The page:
There are a few tips that can help you stay away from injuries when you resume your workouts after a long break. Check them out!
For several weeks you stayed at home, maybe because you wanted to protect yourself from getting sick or perhaps because you were waiting for your injuries to heal.
But now, it’s the time to get back to the gym, and you’re pretty excited to restart your routine.
The gym is your favorite place to spend your free time and dumbbells your best friend.
But before you get back to lifting the same weights you did before you took a break, you should have a plan for helping your body adjust to gym workouts after a hiatus.
After weeks or even months of skipping your usual training routine, you need to be patient and gradually engage in working out, otherwise, you’d hurt yourself.
Most people injure themselves when they rush the process of returning to their routine because they push their bodies too hard and try to bounce back too fast.
It takes your body around three weeks to lose the muscle strength you worked so hard to build for months, and less than two weeks to lose part of your cardio fitness.
But your body is a fantastic machine and can adapt to a new training regimen, as long as you slowly rebuild its endurance and strength.
How To Stay Away From Injuries In The Gym
Here is how to keep injuries at bay when getting back to the gym after a long break:
1. Lower The Weight
If you continued to train at home during your break, even if you skipped weights and used your body weight or resistance bands, you probably haven’t lost much muscle, and you can get back to your regular routine in a couple of weeks.
But even so, you shouldn’t start with the same amount from the first time you hit the gym. Lower the amount of weight and allow your body to accommodate.
Supposing you didn’t lose too much of your strength and muscle, chances are the weights you once used not to feel heavier.
Your priority is to prevent injuries, so don’t put too much strain on your body, and focus on performing the exercises correctly.
After a couple of workouts, you’ll probably be able to go back to lifting the weight you lifted before taking a break. And in time you can even increase it.
2. Scale Back The Frequency
No matter if you worked out at home or spent your days on the couch, your body needs time to adjust to the strenuous exercises training in a gym implies.
Five days working out at home don’t equal five days working out in the gym.
If you left the gym more than a couple of months ago, don’t dive into six days of training routine because you’ll exhaust your body and injure your muscles and joints.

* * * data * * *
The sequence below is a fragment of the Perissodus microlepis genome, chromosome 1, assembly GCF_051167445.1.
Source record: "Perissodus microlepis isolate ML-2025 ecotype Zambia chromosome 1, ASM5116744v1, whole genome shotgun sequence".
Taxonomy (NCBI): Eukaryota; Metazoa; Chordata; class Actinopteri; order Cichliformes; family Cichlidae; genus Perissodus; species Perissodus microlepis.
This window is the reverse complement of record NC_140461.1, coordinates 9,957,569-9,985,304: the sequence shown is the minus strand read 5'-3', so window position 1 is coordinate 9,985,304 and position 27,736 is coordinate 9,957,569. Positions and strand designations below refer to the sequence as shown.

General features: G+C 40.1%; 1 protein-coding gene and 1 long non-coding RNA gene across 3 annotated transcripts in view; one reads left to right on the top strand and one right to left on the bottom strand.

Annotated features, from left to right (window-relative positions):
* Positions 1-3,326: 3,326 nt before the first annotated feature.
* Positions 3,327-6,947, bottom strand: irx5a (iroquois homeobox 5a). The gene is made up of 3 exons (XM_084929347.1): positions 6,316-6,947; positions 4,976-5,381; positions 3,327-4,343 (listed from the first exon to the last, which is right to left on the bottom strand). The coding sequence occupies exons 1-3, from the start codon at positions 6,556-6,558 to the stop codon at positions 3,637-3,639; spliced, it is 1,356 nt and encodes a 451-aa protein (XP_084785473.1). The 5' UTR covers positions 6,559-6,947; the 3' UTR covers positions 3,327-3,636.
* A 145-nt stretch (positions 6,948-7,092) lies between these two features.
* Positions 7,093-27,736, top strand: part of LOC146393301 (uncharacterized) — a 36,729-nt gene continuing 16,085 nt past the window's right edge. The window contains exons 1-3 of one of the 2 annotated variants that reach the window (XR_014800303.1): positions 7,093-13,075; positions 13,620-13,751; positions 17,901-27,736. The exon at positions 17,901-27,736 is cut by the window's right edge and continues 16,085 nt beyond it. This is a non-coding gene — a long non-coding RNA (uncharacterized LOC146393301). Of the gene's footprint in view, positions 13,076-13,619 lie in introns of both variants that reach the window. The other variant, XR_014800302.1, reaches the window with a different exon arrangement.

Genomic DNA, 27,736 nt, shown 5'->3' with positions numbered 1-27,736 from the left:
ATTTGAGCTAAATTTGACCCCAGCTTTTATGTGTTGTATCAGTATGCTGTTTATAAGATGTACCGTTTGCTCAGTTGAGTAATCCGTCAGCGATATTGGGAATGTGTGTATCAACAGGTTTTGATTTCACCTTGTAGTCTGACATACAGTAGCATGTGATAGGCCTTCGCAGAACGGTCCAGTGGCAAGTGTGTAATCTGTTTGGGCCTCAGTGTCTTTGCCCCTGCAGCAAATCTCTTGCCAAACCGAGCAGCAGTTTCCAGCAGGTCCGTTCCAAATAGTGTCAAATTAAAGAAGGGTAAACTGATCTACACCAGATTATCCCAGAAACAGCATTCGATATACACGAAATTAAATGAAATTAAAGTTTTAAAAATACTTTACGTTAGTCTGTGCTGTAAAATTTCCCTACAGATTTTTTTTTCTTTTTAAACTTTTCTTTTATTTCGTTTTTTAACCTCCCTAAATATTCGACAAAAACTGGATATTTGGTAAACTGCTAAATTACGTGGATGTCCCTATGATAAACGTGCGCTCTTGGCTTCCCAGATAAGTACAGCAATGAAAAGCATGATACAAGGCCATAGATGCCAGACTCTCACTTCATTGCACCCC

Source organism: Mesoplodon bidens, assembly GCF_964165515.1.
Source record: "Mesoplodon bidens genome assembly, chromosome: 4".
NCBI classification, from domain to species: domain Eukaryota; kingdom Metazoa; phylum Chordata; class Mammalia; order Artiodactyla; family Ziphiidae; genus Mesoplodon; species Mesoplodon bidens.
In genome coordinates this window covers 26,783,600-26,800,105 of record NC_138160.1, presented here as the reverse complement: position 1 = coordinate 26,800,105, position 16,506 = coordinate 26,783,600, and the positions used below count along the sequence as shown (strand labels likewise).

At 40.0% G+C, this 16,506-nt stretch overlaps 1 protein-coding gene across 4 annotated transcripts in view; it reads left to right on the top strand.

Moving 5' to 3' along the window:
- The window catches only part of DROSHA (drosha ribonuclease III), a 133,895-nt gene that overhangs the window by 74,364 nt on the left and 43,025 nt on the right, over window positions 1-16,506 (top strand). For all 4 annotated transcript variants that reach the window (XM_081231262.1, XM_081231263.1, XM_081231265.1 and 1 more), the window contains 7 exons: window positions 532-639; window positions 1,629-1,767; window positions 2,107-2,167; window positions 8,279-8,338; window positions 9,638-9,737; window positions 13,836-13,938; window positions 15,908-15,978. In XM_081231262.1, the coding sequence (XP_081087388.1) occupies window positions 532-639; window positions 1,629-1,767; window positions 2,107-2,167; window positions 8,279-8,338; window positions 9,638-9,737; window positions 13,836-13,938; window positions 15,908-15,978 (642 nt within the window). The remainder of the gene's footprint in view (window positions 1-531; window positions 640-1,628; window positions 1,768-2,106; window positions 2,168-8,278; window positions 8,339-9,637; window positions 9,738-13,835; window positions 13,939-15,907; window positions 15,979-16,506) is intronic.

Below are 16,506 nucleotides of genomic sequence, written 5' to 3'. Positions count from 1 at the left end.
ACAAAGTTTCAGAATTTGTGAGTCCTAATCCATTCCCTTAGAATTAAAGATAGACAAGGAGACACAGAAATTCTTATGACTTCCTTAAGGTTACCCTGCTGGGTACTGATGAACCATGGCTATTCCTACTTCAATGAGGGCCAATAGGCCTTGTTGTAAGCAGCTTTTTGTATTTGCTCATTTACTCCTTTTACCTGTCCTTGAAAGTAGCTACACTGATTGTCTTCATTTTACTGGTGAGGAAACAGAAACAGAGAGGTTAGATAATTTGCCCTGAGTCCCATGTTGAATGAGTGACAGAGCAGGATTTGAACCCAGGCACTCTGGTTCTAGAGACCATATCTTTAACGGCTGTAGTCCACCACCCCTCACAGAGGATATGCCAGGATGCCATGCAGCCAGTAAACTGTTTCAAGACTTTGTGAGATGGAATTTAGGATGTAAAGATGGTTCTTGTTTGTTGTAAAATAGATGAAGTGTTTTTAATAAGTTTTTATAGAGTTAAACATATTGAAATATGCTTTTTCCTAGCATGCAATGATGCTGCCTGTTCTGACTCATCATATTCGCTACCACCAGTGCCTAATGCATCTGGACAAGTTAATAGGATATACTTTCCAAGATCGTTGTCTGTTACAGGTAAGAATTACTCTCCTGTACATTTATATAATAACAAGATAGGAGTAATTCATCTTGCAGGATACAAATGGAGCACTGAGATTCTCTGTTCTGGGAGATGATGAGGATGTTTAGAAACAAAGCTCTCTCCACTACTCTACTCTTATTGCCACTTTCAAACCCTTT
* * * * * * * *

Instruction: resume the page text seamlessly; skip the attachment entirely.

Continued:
This approach can backfire and make it more challenging for your body to bounce back to its initial strength.
Restart your training routine by scaling back the frequency of gym visits in the beginning and allow your body to rest. After a month you can slowly increase the number of times you work out.
3. Do Fewer Exercises
Your usual training session may’ve included 6 sets of 4 reps each. But there’s a good chance your body to not handle so many sets or repetitions now. And you may even feel how your muscles burn after the first 3 exercises.
After a gym break, less is more because your body feels like a rookie again. Your first workouts should include only staple exercises like bench presses, deadlifts, and squats, combined with cardio to improve your fitness.
Call it a day after 4 exercises and go back to a warm bath and some rest.
This isn’t the right moment to hammer your body with dozens of complex movements. As your muscles and joints slowly adjust to the effort, you can increase the number of sets and reps and go back to your previous routine.
4. Expect To Feel Sore For Days Or Even Weeks
It’s normal for your muscles to get sore after a change in activity level. You spent so much time doing nothing else than walking around; your body forgot how it feels to engage in strenuous activities.
But it’s a good thing that your muscles are aching because it’s a sign you had a practical training session and stimulated your muscles.
Muscle soreness can peak from 24 to 48 hours after a workout session, and during the first weeks, it can feel unbearable.
You can try a CBD product like Sour Diesel to alleviate some of the discomfort. Your body is unique so you must monitor your soreness and determine when it’s best to use CBD products to prevent the discomfort from interfering with your daily activities.
Also, adjust the workout intensity according to the post-training effects, you experience.
When you no longer feel your muscles aching after working out, you can increase the intensity and add extra weights.
Don’t progress when you don’t feel comfortable because you might injure your joints and muscles.
5. Get Some Rest
Your body needs rest to recover and the tissue to heal. But because you missed a couple of months of training, you may feel you need to compensate and undo the loss of strength and fitness and cut out your rest to work more in the gym.
Don’t assume that a short rest time is as effective as an eight-hour night sleep and a day off from working out. You don’t have to keep your heart rate elevated to grow back your cardio level.
In fact, not allowing your body to rest adequately can interfere with your workout results.
Be realistic about your expectations. Don’t assume that you need to start from zero with your training, but on the other end of the spectrum, don’t think you can go back to your old regimen. Any of these mindsets is unrealistic and prevents you from evolving.
Be patient with your body because it needs time to work back up and rebuild its strength and resistance. You’ll exceed your old records in no time and be proud of your efforts.
Hopefully, these simple tips will help you stay away from injuries when you get back to working out after a break.
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